Honor Thy Brother-In-Law: A Visit With Marvin Gaye

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Whereas with the audience, then, you're actually fighting the whole audience.
I'm fighting it all. I'm fighting the music, first of all. I feel I'm a musician and as a performer, I'm very aware of what's happening to me musically when I'm on stage, aware of every note that's being played. I hear every musician, every instrument, every drumbeat, every miss, every good lick, every flat, every sharp. There's a lot going on in my head, man, and I, on top of that, have to please the audience, and it's very complex.

The audience never hears all these little goofs and things, but they aren't doing everything up out of proportion. I'm saying, "Oh, wow, that sounded terrible. That mother, I'll kill him! I'll fire him!" in my mind.

One more question: Tammi Terrell. Before she hooked up with you, was she a solo artist?
She was for a while.

How much do you know about what happened to her?
I don't know anything about what happened. And if I did, I would be willing to tell.

But it's true that the media have made . . .
Yeah, they've made monsters out of people who probably aren't responsible. I never read any accounts where I did anything detrimental to her.

Did that affect your going away from the scene?

Somewhat or a lot?

Did you maintain as a solo artist?
Yes, I did. I very rarely worked with Tammi. On a few isolated college engagements. We were very popular among students. We took ten, 15 dates a year.

Did you know about her injury? Was she suffering and still working on stage?
Um hmm . . . I'm not sure she knew how serious it was until she collapsed. In fact, I'm sure she didn't. She felt she was having headaches. She took a lot of pain medicine; she had seen several doctors, and they had said take a couple Darvons, whatever, see if it helps.

Were you serious yesterday when you said that women should be made inferior to men?
Yes, I believe that.

If you were a woman, you think you would like that?
I think I would like that.

Being domestic and subordinate?
Yes, sir. You got it, baby.

Does the wife agree with that?
Certainly not.

Are you bothered by Women's Liberation?
Generally I'm not bothered by anything. Let them liberate themselves, if they must. That's their right. And I do believe in rights. I can still think how I feel.

But that's exactly contrary to what you're saying. They want to be "liberated," and you say they should be made to be inferior.
I didn't say "made to be," but sort of "made to feel." [laughs]

You're lucky you know how to laugh at the right places.
I just lost the women of America . . . can't afford to do that, Mary. They should be liberated, if they want to be – just like the blacks. Should we give them all their rights? I think they should have them, yes . . . While they have them, make them feel a little inferior.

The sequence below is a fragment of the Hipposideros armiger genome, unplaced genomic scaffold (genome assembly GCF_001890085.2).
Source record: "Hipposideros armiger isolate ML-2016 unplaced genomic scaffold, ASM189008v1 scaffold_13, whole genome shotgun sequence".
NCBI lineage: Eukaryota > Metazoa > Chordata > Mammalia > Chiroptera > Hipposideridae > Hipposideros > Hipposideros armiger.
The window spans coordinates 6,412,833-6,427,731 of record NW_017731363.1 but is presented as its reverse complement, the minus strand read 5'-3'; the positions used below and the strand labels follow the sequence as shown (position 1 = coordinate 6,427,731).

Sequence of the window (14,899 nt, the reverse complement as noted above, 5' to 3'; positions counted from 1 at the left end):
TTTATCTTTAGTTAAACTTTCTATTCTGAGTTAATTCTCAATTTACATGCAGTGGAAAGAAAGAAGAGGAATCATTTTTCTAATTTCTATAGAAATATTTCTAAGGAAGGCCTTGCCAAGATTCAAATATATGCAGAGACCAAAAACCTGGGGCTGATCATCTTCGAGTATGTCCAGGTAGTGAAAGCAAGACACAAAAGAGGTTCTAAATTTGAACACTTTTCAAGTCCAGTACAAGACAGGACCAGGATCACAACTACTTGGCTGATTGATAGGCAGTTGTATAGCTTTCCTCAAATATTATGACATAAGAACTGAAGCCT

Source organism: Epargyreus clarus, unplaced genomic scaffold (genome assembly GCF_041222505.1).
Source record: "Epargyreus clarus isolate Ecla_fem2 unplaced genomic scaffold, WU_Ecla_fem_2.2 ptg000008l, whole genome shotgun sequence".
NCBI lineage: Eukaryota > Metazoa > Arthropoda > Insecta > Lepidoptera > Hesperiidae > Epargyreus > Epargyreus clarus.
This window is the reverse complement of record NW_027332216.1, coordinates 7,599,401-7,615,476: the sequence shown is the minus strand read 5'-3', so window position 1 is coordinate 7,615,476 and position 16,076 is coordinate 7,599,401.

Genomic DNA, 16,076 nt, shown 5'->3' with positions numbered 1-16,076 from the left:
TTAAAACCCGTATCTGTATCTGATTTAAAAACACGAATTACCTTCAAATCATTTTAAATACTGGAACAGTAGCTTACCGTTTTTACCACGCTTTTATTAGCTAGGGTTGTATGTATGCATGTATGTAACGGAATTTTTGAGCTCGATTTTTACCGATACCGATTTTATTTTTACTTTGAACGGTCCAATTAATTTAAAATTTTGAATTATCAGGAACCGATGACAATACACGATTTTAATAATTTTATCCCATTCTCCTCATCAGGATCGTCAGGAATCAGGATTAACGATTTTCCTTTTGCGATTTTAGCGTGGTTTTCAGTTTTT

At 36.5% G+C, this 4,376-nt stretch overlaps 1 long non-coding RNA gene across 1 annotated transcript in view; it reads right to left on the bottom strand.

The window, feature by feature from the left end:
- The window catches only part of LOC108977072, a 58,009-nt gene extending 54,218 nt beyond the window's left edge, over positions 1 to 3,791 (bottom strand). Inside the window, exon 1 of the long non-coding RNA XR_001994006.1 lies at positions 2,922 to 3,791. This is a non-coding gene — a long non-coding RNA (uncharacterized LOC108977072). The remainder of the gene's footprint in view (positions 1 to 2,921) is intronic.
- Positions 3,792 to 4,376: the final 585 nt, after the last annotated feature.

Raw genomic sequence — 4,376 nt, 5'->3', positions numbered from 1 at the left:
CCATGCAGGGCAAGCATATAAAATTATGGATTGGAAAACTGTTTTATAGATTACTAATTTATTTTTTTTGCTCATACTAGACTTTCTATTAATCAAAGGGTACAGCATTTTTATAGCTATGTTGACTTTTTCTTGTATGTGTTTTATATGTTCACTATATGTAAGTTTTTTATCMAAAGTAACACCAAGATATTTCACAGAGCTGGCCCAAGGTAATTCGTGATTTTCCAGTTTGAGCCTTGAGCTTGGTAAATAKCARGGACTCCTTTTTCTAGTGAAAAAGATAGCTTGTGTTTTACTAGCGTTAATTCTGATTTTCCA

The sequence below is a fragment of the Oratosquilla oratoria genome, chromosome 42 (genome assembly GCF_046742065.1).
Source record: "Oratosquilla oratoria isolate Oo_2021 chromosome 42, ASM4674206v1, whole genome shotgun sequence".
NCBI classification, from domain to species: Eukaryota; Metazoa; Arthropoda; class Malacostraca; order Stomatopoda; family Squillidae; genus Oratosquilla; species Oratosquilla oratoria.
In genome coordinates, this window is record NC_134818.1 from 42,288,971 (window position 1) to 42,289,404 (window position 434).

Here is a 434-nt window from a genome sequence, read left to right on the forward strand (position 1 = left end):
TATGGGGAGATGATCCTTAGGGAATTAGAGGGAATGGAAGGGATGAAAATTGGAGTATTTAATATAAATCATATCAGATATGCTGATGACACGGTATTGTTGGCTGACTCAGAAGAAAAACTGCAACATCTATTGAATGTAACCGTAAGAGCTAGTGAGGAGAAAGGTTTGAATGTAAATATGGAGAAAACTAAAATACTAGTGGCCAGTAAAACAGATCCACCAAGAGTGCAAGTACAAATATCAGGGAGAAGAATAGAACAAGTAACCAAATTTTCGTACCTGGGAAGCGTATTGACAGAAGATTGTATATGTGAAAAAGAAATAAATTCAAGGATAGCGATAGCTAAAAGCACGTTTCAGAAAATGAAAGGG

How can you say that?
That's the same way I feel about women.

Why should blacks, women or men, feel inferior?
Everybody's got to have a thing. I might as well join the bandwagon. That's just a little ideology: "Let's get 'em and chain 'em down now; they're getting too far."

As a black man, do you want to be made to feel a little inferior?
As a black man, I am made to feel a little inferior. Something that comes natural. It comes naturally to whites. Most whites feel that way about blacks. Some of them, in spite of feeling that they are, oh, liberal . . . "Well, I am a liberal white man, I'm really groovy, I like those blacks . . ." but invariably, the fact is his genes and hormones and everything in him tells him that he is superior. Subconsciously it comes across. It shows in an eye, a gesture, little bitty things that, as blacks, we can pick up. It is passed down from parents' generations. As time goes on, I think it will erase itself. As kids grow up and the process of dying and being born goes on, it will be cool. But it takes time.

You're patient.
I'm patient for 30, 40, 50 or so years. After that I'm gone. If it happens in my time – Hooray, you know?

This story is from the April 27th, 1972 issue of Rolling Stone.

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Song Stories


The Commodores | 1984

The year after soul legends Marvin Gaye and Jackie Wilson died, songwriter Dennis Lambert asked members of the Commodores to give him a tape of ideas. "And the one from Walter Orange has this wonderful bass line," said co-writer Franne Golde. "Plus the lyric, 'Marvin, he was a friend of mine' ... Within 10 minutes, we had decided it should be something like a modern R&B version of 'Rock 'n' Roll Heaven,' and I just said, 'Nightshift.'" This tribute to the recently deceased musicians was the band's only hit without Lionel Richie, who had left for a solo career.

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